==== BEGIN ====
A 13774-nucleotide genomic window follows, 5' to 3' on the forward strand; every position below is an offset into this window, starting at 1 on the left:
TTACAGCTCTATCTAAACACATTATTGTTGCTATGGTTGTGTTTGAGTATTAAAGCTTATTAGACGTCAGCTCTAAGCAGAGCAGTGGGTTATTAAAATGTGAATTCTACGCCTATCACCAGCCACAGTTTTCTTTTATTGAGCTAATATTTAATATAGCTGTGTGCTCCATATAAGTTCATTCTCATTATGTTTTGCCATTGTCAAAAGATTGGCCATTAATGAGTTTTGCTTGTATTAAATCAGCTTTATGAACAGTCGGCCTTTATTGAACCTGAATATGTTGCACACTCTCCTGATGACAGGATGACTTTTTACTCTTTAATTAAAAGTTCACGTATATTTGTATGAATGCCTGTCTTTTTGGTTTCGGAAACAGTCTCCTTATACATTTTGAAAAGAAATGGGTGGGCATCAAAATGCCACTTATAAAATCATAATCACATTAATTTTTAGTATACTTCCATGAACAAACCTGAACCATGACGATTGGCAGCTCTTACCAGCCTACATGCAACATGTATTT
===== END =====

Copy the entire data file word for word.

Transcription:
A 13774-nucleotide genomic window follows, 5' to 3' on the forward strand; every position below is an offset into this window, starting at 1 on the left:
TTACAGCTCTATCTAAACACATTATTGTTGCTATGGTTGTGTTTGAGTATTAAAGCTTATTAGACGTCAGCTCTAAGCAGAGCAGTGGGTTATTAAAATGTGAATTCTACGCCTATCACCAGCCACAGTTTTCTTTTATTGAGCTAATATTTAATATAGCTGTGTGCTCCATATAAGTTCATTCTCATTATGTTTTGCCATTGTCAAAAGATTGGCCATTAATGAGTTTTGCTTGTATTAAATCAGCTTTATGAACAGTCGGCCTTTATTGAACCTGAATATGTTGCACACTCTCCTGATGACAGGATGACTTTTTACTCTTTAATTAAAAGTTCACGTATATTTGTATGAATGCCTGTCTTTTTGGTTTCGGAAACAGTCTCCTTATACATTTTGAAAAGAAATGGGTGGGCATCAAAATGCCACTTATAAAATCATAATCACATTAATTTTTAGTATACTTCCATGAACAAACCTGAACCATGACGATTGGCAGCTCTTACCAGCCTACATGCAACATGTATTT